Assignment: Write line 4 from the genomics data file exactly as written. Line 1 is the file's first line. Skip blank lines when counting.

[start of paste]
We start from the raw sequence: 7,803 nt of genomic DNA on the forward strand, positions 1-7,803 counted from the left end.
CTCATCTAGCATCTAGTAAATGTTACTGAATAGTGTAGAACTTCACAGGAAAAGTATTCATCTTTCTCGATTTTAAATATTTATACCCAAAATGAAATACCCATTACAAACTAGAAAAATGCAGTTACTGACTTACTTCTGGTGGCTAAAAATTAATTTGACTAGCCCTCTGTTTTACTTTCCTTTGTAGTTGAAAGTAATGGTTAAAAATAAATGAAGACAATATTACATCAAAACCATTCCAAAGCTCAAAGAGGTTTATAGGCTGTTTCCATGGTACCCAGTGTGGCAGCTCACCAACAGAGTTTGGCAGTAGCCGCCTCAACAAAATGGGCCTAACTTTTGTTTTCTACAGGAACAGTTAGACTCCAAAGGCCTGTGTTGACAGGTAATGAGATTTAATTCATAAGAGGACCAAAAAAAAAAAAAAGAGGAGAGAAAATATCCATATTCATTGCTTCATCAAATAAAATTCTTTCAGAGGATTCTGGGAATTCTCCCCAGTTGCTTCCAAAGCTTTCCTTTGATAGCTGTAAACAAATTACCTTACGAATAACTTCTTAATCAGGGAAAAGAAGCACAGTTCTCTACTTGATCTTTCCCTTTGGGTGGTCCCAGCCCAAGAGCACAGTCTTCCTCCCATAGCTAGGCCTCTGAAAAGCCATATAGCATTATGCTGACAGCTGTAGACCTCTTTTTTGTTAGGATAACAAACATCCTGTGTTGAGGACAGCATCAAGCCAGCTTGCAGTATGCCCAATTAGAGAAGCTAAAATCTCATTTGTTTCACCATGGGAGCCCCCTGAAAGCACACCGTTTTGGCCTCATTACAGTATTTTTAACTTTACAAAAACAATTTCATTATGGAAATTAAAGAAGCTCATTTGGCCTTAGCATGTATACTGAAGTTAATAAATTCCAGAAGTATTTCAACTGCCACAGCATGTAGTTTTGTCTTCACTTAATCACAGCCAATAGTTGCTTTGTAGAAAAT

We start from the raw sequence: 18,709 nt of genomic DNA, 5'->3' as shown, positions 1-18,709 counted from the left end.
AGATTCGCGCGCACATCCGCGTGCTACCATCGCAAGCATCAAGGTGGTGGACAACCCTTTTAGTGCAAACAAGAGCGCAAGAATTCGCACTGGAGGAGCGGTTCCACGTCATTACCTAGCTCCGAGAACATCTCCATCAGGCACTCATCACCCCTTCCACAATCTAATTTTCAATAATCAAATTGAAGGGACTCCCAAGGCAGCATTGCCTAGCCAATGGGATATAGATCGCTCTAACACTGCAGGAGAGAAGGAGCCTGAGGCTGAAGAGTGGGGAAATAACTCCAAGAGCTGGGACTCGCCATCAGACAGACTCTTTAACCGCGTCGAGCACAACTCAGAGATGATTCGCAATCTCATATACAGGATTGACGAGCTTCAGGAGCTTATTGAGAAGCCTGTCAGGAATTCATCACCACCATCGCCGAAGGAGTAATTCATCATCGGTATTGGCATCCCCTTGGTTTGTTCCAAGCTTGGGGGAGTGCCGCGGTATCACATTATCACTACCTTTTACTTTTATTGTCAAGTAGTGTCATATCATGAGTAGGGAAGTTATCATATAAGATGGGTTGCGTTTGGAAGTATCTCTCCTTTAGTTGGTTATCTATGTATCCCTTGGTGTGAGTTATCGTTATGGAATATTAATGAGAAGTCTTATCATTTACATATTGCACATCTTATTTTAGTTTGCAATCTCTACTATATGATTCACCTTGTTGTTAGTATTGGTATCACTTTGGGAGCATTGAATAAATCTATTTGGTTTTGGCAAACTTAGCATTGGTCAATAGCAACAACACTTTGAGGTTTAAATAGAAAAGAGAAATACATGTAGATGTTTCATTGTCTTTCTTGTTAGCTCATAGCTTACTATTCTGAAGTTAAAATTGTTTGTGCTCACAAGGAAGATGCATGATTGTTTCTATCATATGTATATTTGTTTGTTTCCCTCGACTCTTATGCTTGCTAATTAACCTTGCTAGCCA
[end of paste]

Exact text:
AGATTCGCGCGCACATCCGCGTGCTACCATCGCAAGCATCAAGGTGGTGGACAACCCTTTTAGTGCAAACAAGAGCGCAAGAATTCGCACTGGAGGAGCGGTTCCACGTCATTACCTAGCTCCGAGAACATCTCCATCAGGCACTCATCACCCCTTCCACAATCTAATTTTCAATAATCAAATTGAAGGGACTCCCAAGGCAGCATTGCCTAGCCAATGGGATATAGATCGCTCTAACACTGCAGGAGAGAAGGAGCCTGAGGCTGAAGAGTGGGGAAATAACTCCAAGAGCTGGGACTCGCCATCAGACAGACTCTTTAACCGCGTCGAGCACAACTCAGAGATGATTCGCAATCTCATATACAGGATTGACGAGCTTCAGGAGCTTATTGAGAAGCCTGTCAGGAATTCATCACCACCATCGCCGAAGGAGTAATTCATCATCGGTATTGGCATCCCCTTGGTTTGTTCCAAGCTTGGGGGAGTGCCGCGGTATCACATTATCACTACCTTTTACTTTTATTGTCAAGTAGTGTCATATCATGAGTAGGGAAGTTATCATATAAGATGGGTTGCGTTTGGAAGTATCTCTCCTTTAGTTGGTTATCTATGTATCCCTTGGTGTGAGTTATCGTTATGGAATATTAATGAGAAGTCTTATCATTTACATATTGCACATCTTATTTTAGTTTGCAATCTCTACTATATGATTCACCTTGTTGTTAGTATTGGTATCACTTTGGGAGCATTGAATAAATCTATTTGGTTTTGGCAAACTTAGCATTGGTCAATAGCAACAACACTTTGAGGTTTAAATAGAAAAGAGAAATACATGTAGATGTTTCATTGTCTTTCTTGTTAGCTCATAGCTTACTATTCTGAAGTTAAAATTGTTTGTGCTCACAAGGAAGATGCATGATTGTTTCTATCATATGTATATTTGTTTGTTTCCCTCGACTCTTATGCTTGCTAATTAACCTTGCTAGCCA